The model was allowed to complete 10 contractions (starting from unbound cross-bridges) for every set of input parameters, each continuing for 400 ms (400 time-steps at 1 ms resolution). The asymptotically developed forces and energies were calculated as the mean of the force produced over the last 50 ms.
These simulations took place on a dynamically created cluster of spot-priced machine instances in Amazon's EC2 service (Figure S3). Control of this cluster was with a first-in-first-out command queue hosted by Amazon's SQS.
Model lattice arrangement. The model simulates a semi-infinite lattice with four myosin and eight actin filaments, as in Tanner et al., 2007. The bolder filaments and cross-bridge interactions are those which are directly simulated, while the desaturated filaments are the bold filaments mirrored across a boundary. Cross-bridge interactions that cross a boundary condition to a mirrored thin filament are connected only to their non-mirrored thick filament. This lattice geometry is used as it is the smallest arrangement of thick and thin filaments that: 1) maintains the physiological ratio of thick to thin filaments and 2) permits tessellation of the existing filaments without causing a single thick filament to face a thin filament more than once.
Model code structure and information flow. A diagrammatic representation of the steps that occur during a simulation, and which produce the measured forces and energies.
Sequence diagram of remote simulation process. This sequence depicts the process of running and retrieving results from Amazon's Web Services (AWS). Three AWS services are used: the Simple Storage Service (S3), the Simple Queue Service (SQS), and the Elastic Compute Cloud (EC2). The custom Python code which constitutes the model is sent to and stored in S3. The parameters which describe simulations are parsed into small jobs, which are sent to SQS. The remote cluster which will run the simulation is configured on EC2. When machine instances which make up the cluster are allocated and have started, they connect to S3 and download a copy of the model. They then connect to SQS and request jobs to run on each of their available cores. As jobs are completed, their results are uploaded to S3 and the completed job is removed from the SQS queue. The machine instances of the cluster will continue this process until the job queue is empty at which point they shut themselves down. The complete result set may then be downloaded for local processing, or processed by another EC2 cluster, as needed.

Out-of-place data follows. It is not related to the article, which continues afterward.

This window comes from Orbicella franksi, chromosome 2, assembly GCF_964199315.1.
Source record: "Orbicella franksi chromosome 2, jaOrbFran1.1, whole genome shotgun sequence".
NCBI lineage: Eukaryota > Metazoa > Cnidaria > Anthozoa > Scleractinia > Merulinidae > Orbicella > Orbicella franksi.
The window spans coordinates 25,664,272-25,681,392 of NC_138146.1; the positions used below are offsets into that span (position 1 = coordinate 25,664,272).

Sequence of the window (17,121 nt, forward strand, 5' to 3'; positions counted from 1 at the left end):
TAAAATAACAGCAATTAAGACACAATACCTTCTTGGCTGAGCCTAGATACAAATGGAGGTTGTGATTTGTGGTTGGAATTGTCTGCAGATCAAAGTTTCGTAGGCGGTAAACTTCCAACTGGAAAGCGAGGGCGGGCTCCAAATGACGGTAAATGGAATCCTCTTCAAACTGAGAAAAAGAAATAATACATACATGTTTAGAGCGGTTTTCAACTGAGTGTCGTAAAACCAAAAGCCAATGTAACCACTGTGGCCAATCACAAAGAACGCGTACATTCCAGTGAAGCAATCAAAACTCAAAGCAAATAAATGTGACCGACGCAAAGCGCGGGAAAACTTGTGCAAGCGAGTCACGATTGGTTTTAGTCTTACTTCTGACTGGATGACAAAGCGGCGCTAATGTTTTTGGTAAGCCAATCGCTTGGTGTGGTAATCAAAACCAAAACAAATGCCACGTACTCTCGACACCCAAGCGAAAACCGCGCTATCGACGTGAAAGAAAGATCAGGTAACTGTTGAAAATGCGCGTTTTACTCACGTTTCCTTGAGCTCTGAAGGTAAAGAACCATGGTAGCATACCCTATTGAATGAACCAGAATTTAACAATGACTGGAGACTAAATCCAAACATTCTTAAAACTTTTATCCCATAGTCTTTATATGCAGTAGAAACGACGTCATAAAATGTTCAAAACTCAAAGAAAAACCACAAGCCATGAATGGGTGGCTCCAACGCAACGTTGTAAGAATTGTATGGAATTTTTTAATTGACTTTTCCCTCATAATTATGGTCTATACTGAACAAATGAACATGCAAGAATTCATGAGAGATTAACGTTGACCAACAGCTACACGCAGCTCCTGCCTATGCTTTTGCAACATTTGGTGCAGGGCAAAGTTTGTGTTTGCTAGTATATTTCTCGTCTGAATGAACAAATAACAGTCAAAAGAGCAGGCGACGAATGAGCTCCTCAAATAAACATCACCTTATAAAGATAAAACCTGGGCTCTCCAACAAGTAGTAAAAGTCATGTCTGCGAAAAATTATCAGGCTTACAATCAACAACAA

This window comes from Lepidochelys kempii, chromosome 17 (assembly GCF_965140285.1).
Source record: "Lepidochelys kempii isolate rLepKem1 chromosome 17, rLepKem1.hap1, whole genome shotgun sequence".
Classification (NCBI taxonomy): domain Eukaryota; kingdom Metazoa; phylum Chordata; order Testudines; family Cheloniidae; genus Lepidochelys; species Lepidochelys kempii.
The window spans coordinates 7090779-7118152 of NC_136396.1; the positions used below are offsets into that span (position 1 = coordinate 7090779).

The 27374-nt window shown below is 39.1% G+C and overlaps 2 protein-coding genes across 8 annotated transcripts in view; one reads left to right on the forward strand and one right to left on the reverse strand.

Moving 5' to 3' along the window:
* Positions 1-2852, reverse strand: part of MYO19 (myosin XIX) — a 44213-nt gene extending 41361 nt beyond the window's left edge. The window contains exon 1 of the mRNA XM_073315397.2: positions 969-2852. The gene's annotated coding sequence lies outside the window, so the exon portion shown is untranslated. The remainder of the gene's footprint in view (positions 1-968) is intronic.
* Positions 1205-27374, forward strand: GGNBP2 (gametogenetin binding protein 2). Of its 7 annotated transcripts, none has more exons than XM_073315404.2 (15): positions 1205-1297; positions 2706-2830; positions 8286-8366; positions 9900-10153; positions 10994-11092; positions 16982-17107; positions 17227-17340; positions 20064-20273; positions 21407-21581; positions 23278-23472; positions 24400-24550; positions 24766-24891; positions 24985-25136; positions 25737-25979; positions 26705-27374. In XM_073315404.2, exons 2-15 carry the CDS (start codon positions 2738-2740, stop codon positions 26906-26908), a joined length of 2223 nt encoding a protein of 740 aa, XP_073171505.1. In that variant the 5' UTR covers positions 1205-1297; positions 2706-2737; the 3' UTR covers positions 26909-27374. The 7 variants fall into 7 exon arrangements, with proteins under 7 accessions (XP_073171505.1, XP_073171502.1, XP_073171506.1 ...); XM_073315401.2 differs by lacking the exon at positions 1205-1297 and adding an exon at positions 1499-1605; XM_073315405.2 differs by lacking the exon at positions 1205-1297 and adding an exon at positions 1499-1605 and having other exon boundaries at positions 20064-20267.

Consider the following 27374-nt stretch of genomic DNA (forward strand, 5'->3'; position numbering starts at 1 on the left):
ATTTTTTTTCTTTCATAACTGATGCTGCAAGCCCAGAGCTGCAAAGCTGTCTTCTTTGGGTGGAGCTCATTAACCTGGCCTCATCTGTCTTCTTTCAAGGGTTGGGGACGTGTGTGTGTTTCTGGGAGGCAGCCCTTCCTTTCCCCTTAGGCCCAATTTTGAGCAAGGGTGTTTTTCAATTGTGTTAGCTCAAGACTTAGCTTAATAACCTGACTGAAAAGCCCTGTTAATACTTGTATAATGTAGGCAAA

Geometric and mechanical properties. A listing of the geometric and mechanical parameters used in the model. Where possible, values used are common to a wide array of striated muscle. By choosing conserved values, a more general model is produced and the necessity of computationally intractable sensitivity analyses is avoided. All values are given for the half-sarcomere model and thus refer to one half of a thick or a thin filament.
The authors would like to thank Simon Sponberg for statistical advice and Nicole George for helpful discussions.
Conceived and designed the experiments: CDW MR TLD. Performed the experiments: CDW. Analyzed the data: CDW TLD. Contributed reagents/materials/analysis tools: CDW TLD. Wrote the paper: CDW MR TLD.